During late pregnancy and early lactation the resistance of adult ewes to worm infection is usually lost or reduced, resulting in a rise in faecal egg count at the same time as nutrient requirements are increasing, around the time of lambing, particularly the need for extra protein for milk production. As a result, worm eggs from ewes are a major source of worm infection for young lambs.17 Very young animals are generally more affected by coccidia Cryptosporidium and Giardia than by gastrointestinal nematodes.1, 18 Economic losses are related to a decrease in fertility, in feed intake and in weight gain but also to lower milk production, to more expensive treatments and control methods and to the death of severely parasitized animals.1, 19 The nutritive status of the animals can influence their resistance to parasitosis.1,20,21


The rapid and dramatic spread of parasitic resistance to anthelmintics as well as concern about their possible detrimental effects on the environment has encouraged researchers to initiate the development of alternative parasite control methods. Since the main method of controlling Haemonchus contortus has become relatively ineffective, although the initial field trials have shown potential, to date no vaccine has been developed to successfully prevent haemonchosis.22, 23

Nutrition can influence the development and consequences of parasitism in three different ways: it can increase the ability of the host to overcome the adverse consequences of parasitism; it can increase the ability of the host to contain and overcome the parasitism limiting the establishment, growth rate, fecundity and/or persistence of the parasites population; last of all, it can directly affect the parasites population through the ingestion of natural antiparasitical compounds.1, 2

Nutrition has an important influence on the development and maintenance of immunity in sheep and on its performance, and thus, on the effects of parasites. The reduction of stress by feeding high protein supplements to lambing and lactating ewes has been shown a large reduction in worm burden fecal egg counts, thus eliminating the need for the use of anthelmintics. Withstanding parasite challenge, maintaining immunity, and normal animal performance, is directly related to a high protein intake.16

Susceptibility of young sheep to worm infections is a major constraint to sheep production. In young worm-infected sheep protein is diverted from muscle and wool growth to fighting the worm infection and repairing the damaged intestine. Research has shown the supplementary feeding of young sheep with a bypass protein and high quality pastures can increase their resistance to worm infection. Examples of bypass protein supplements are cottonseed meal, canola meal and copra meal.17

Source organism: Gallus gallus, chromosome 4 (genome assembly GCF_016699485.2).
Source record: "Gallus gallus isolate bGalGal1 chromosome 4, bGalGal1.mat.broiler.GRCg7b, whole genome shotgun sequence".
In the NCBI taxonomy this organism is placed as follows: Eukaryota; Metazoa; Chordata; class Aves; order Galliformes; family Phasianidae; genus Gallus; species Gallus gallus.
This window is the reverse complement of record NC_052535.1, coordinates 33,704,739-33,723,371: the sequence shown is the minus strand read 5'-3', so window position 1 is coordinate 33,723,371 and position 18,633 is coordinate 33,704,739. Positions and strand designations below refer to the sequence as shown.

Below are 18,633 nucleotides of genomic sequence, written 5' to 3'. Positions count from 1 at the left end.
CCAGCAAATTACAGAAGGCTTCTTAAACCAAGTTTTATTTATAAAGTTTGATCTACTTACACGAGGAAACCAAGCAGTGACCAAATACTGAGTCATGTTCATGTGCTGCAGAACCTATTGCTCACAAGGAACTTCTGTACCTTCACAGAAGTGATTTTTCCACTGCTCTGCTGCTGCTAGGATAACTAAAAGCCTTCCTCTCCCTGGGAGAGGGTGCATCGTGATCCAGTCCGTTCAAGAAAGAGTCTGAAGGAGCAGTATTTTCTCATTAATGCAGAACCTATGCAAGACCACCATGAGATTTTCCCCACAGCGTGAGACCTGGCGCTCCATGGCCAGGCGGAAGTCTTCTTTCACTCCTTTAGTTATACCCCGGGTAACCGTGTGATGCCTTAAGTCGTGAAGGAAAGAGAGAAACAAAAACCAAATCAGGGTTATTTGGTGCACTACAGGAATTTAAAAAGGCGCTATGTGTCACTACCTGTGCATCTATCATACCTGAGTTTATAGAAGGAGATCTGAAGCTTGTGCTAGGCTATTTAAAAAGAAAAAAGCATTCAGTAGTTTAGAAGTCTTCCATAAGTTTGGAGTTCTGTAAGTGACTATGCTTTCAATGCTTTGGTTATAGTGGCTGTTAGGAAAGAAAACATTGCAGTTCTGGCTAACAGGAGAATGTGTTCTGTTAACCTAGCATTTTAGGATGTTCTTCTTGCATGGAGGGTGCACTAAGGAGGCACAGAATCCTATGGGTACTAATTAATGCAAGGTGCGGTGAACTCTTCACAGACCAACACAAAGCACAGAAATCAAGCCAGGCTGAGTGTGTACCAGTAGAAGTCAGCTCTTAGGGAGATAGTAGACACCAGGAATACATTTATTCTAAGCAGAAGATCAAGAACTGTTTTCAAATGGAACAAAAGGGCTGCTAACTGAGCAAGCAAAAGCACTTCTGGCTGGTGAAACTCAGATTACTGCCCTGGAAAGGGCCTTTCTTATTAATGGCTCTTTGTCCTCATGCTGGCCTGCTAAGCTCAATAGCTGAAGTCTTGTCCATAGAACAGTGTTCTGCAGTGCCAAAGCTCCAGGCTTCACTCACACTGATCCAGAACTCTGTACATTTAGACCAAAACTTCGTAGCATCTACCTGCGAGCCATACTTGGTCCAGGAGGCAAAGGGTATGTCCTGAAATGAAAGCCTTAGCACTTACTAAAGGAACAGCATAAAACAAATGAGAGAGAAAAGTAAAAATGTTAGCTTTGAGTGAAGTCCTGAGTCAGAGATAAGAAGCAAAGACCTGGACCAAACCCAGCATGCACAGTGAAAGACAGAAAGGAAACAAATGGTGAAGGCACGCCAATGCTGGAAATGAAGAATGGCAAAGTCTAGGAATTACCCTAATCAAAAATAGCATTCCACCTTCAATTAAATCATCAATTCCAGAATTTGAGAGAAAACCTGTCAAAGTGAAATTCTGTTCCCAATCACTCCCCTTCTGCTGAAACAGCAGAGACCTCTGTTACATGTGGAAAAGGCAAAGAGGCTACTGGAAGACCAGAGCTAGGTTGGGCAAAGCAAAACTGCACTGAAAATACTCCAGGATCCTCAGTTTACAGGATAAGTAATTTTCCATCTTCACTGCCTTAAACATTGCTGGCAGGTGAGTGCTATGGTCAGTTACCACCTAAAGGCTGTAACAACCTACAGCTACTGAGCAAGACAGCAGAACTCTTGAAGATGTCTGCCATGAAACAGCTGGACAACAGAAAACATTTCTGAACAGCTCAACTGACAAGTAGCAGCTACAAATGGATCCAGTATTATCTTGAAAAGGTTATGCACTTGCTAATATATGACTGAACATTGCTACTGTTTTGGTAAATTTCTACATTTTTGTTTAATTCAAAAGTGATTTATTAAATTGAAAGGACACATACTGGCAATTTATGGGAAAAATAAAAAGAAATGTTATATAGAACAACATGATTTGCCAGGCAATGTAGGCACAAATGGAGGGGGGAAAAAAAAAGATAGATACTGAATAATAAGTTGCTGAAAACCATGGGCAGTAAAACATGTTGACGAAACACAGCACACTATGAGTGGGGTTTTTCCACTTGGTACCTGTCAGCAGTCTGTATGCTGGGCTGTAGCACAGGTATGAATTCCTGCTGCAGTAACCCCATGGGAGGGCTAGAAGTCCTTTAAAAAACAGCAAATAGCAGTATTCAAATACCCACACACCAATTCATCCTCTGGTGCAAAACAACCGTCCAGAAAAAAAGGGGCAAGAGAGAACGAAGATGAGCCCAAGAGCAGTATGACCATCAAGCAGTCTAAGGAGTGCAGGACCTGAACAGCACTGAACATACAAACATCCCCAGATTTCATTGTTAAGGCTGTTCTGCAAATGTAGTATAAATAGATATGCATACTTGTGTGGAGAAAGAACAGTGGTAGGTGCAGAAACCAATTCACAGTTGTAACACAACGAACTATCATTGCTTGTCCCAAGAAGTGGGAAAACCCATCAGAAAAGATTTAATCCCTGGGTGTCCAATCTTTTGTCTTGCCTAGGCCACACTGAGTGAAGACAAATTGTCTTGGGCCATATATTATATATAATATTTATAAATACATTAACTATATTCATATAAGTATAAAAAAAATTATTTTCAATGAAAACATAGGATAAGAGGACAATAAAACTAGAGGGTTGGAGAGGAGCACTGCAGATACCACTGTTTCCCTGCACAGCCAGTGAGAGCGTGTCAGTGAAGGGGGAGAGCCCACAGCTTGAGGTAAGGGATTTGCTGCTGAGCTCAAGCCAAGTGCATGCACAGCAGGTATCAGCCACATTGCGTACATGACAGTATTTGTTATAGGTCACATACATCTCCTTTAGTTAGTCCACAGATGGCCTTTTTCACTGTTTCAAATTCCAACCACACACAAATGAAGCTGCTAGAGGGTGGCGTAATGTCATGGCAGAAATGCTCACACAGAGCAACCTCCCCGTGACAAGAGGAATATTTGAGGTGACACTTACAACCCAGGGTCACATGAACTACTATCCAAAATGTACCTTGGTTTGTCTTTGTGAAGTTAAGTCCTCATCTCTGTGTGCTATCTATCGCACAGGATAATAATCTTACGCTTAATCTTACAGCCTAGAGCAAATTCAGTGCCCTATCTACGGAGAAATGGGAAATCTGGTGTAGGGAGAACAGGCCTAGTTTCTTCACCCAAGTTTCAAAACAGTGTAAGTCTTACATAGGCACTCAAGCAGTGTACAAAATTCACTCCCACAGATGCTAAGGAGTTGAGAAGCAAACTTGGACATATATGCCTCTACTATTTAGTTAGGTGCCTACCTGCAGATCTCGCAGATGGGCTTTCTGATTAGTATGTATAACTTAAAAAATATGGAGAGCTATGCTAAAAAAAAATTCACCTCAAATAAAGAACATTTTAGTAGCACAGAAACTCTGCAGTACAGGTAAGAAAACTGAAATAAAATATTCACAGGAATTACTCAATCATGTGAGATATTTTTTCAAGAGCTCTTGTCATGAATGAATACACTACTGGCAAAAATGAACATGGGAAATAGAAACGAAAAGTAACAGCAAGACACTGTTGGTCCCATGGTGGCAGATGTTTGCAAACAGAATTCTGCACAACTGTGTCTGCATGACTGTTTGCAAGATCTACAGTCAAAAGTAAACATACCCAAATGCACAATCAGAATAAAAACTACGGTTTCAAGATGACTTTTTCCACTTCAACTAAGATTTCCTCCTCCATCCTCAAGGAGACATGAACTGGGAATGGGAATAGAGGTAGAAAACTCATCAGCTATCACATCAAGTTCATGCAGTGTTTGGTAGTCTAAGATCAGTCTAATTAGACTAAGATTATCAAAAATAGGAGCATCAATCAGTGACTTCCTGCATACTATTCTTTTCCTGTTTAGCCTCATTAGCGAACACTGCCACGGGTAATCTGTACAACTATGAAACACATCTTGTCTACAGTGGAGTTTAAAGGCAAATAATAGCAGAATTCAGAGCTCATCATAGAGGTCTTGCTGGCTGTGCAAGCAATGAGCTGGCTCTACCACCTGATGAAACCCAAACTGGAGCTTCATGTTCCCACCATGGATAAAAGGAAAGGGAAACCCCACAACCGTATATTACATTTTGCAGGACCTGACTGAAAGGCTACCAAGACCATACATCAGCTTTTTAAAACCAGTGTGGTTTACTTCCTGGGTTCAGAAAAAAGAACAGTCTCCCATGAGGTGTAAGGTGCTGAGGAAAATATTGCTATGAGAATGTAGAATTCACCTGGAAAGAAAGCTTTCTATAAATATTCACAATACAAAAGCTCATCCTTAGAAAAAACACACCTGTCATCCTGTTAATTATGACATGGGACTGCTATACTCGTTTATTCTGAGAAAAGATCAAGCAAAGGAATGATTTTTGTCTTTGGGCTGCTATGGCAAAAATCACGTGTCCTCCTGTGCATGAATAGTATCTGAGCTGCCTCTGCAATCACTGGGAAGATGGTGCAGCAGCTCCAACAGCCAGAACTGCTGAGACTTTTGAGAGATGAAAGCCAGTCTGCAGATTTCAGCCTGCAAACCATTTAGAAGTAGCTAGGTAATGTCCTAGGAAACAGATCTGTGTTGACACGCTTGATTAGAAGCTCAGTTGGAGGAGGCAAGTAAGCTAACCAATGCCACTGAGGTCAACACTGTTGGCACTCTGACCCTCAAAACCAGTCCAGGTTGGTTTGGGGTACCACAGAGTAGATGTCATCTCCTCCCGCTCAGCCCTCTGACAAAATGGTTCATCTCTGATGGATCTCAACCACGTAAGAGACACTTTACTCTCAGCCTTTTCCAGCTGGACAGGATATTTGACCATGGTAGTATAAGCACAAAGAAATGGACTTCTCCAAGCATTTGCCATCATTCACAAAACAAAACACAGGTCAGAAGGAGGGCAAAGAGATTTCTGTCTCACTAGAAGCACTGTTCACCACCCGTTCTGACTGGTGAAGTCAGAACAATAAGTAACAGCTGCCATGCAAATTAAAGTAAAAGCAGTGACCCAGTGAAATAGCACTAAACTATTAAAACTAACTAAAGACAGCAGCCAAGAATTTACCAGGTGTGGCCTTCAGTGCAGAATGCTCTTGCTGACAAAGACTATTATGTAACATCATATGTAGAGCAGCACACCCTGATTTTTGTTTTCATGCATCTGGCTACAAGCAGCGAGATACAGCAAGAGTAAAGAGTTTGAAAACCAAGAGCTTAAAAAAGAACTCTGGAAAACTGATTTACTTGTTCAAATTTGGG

In ruminants resistance to both infective larvae and adult nematodes has been associated with the development of acquired immunity and expressed by increasing host ability to reject incoming larvae, to depress worm fecundity and to expel adult worms.9, 24 Diets with low phosphorus levels can also reduce immunity to intestinal parasites. Pastures that are not fertilised may have low phosphorus concentrations, especially during months when pasture growth is low. Cobalt deficiency can impair the immune function. sheep and make them more susceptible to worm infection.10


Early studies have shown that the administration of copper before the infection with Haemonchus contortus and Ostertagia circumcincta reduced the establishment of the nematodes by 96 and 56%, respectively, thereby alleviating the parasite infection by reducing the number of egg-laying nematodes in the abomasum.1, 19, 25, 26 Other studies have shown that multiple doses of copper oxide wire particles were as effective as levamisole in control of Haemonchus contortus.25, 27 Vitamin E supplementation of sheep infected with Haemonchus contortus resulted in a decrease in abomasal (stomach) worm burden and enhanced the immune response to gastrointestinal nematode infection. However, further investigations into the mechanism of action of vitamin E on parasitic infections are needed.22 Zinc is known to be an essential element that affects the development and integrity of the immune system.1, 2, 28